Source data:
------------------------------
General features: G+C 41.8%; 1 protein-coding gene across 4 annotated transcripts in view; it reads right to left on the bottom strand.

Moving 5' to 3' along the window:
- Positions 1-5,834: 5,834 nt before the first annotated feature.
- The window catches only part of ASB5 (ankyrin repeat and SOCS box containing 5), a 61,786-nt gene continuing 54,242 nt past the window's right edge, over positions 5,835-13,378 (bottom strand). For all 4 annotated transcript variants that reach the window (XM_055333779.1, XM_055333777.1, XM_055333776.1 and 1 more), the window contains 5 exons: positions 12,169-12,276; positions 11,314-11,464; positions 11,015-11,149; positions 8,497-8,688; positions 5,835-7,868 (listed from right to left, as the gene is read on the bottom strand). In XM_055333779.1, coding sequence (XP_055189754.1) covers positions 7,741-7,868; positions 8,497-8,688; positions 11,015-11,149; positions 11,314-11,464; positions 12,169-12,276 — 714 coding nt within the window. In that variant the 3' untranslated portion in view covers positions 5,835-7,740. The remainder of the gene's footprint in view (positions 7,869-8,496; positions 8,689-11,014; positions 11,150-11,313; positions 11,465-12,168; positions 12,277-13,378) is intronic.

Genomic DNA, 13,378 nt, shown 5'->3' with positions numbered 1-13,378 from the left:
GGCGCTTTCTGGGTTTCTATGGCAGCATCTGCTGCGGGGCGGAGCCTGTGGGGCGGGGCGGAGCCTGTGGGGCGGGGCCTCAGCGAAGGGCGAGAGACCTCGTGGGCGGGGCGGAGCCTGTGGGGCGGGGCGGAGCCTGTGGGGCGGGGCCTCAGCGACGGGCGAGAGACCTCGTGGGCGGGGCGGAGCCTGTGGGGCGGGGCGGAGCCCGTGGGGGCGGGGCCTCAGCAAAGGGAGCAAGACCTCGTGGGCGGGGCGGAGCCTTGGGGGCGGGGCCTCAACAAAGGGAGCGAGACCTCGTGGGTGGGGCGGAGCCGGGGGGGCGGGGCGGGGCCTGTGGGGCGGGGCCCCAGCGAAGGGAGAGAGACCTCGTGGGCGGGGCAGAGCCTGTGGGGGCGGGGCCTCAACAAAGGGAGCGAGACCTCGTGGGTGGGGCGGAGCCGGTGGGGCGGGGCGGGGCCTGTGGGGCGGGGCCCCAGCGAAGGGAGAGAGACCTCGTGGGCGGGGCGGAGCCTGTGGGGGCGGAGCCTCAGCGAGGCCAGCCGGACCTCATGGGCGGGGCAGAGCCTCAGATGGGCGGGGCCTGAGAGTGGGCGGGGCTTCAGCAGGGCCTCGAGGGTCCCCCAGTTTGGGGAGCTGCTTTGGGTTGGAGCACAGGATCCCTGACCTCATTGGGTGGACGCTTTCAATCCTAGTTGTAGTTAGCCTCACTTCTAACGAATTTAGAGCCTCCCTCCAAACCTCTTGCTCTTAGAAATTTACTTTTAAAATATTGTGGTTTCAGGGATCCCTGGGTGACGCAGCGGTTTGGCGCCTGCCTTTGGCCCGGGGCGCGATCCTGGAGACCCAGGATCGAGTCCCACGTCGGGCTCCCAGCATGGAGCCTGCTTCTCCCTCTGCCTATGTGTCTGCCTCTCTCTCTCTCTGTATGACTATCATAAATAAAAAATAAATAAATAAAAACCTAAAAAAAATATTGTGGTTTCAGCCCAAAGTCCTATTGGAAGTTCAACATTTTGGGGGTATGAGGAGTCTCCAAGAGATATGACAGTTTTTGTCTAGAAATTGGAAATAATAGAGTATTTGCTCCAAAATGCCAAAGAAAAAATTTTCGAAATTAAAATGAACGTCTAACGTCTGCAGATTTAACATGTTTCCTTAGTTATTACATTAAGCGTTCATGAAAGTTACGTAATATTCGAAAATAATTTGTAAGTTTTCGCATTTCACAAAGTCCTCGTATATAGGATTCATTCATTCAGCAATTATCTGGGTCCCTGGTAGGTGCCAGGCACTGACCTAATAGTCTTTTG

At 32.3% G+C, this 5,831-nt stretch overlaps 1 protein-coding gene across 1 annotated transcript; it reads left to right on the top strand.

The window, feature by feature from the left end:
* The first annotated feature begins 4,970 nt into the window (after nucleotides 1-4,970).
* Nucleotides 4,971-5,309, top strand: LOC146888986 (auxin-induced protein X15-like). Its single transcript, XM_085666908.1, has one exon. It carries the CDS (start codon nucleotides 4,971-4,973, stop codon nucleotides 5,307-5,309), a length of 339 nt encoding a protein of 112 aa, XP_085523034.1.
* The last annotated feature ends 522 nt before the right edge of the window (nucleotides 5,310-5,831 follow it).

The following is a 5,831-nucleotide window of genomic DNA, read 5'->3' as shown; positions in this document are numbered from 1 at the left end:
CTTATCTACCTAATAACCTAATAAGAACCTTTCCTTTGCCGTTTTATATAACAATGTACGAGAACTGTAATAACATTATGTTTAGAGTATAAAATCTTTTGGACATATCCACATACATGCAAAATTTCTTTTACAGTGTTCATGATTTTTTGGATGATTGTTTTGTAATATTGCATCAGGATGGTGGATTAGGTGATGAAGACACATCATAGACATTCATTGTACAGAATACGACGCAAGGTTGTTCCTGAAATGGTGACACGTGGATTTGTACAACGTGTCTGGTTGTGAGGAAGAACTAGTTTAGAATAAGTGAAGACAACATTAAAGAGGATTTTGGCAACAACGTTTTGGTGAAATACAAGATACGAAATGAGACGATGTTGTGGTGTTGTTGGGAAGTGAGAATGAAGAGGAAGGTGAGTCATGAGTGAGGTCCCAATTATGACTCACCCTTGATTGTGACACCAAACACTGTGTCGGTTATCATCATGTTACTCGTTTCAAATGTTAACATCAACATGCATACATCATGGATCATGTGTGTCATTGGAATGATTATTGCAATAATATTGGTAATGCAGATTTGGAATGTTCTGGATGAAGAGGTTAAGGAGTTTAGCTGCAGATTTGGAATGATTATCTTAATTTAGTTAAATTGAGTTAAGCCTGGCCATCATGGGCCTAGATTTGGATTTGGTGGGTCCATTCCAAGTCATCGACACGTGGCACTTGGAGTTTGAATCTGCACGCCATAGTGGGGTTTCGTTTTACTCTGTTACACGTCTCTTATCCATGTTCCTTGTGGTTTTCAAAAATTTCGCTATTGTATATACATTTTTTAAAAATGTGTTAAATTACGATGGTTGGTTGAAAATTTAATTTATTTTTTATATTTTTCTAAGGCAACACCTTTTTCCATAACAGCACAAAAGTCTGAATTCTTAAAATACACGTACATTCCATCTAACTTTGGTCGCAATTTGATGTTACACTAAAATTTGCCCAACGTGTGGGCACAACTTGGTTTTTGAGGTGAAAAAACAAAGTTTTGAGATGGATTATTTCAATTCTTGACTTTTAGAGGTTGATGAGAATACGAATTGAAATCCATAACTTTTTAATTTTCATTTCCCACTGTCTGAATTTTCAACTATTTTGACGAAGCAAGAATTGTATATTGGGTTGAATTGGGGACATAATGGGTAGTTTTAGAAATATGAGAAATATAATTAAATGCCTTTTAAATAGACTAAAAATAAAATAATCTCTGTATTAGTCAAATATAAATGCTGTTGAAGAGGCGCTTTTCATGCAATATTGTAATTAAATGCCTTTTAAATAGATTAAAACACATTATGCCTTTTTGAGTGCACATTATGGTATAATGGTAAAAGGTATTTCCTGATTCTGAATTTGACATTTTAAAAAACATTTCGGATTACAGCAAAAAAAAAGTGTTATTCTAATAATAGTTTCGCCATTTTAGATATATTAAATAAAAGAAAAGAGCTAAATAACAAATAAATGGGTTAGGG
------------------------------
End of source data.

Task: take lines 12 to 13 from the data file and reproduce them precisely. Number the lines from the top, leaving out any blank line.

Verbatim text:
The following is a 5,831-nucleotide window of genomic DNA, read 5'->3' as shown; positions in this document are numbered from 1 at the left end:
CTTATCTACCTAATAACCTAATAAGAACCTTTCCTTTGCCGTTTTATATAACAATGTACGAGAACTGTAATAACATTATGTTTAGAGTATAAAATCTTTTGGACATATCCACATACATGCAAAATTTCTTTTACAGTGTTCATGATTTTTTGGATGATTGTTTTGTAATATTGCATCAGGATGGTGGATTAGGTGATGAAGACACATCATAGACATTCATTGTACAGAATACGACGCAAGGTTGTTCCTGAAATGGTGACACGTGGATTTGTACAACGTGTCTGGTTGTGAGGAAGAACTAGTTTAGAATAAGTGAAGACAACATTAAAGAGGATTTTGGCAACAACGTTTTGGTGAAATACAAGATACGAAATGAGACGATGTTGTGGTGTTGTTGGGAAGTGAGAATGAAGAGGAAGGTGAGTCATGAGTGAGGTCCCAATTATGACTCACCCTTGATTGTGACACCAAACACTGTGTCGGTTATCATCATGTTACTCGTTTCAAATGTTAACATCAACATGCATACATCATGGATCATGTGTGTCATTGGAATGATTATTGCAATAATATTGGTAATGCAGATTTGGAATGTTCTGGATGAAGAGGTTAAGGAGTTTAGCTGCAGATTTGGAATGATTATCTTAATTTAGTTAAATTGAGTTAAGCCTGGCCATCATGGGCCTAGATTTGGATTTGGTGGGTCCATTCCAAGTCATCGACACGTGGCACTTGGAGTTTGAATCTGCACGCCATAGTGGGGTTTCGTTTTACTCTGTTACACGTCTCTTATCCATGTTCCTTGTGGTTTTCAAAAATTTCGCTATTGTATATACATTTTTTAAAAATGTGTTAAATTACGATGGTTGGTTGAAAATTTAATTTATTTTTTATATTTTTCTAAGGCAACACCTTTTTCCATAACAGCACAAAAGTCTGAATTCTTAAAATACACGTACATTCCATCTAACTTTGGTCGCAATTTGATGTTACACTAAAATTTGCCCAACGTGTGGGCACAACTTGGTTTTTGAGGTGAAAAAACAAAGTTTTGAGATGGATTATTTCAATTCTTGACTTTTAGAGGTTGATGAGAATACGAATTGAAATCCATAACTTTTTAATTTTCATTTCCCACTGTCTGAATTTTCAACTATTTTGACGAAGCAAGAATTGTATATTGGGTTGAATTGGGGACATAATGGGTAGTTTTAGAAATATGAGAAATATAATTAAATGCCTTTTAAATAGACTAAAAATAAAATAATCTCTGTATTAGTCAAATATAAATGCTGTTGAAGAGGCGCTTTTCATGCAATATTGTAATTAAATGCCTTTTAAATAGATTAAAACACATTATGCCTTTTTGAGTGCACATTATGGTATAATGGTAAAAGGTATTTCCTGATTCTGAATTTGACATTTTAAAAAACATTTCGGATTACAGCAAAAAAAAAGTGTTATTCTAATAATAGTTTCGCCATTTTAGATATATTAAATAAAAGAAAAGAGCTAAATAACAAATAAATGGGTTAGGG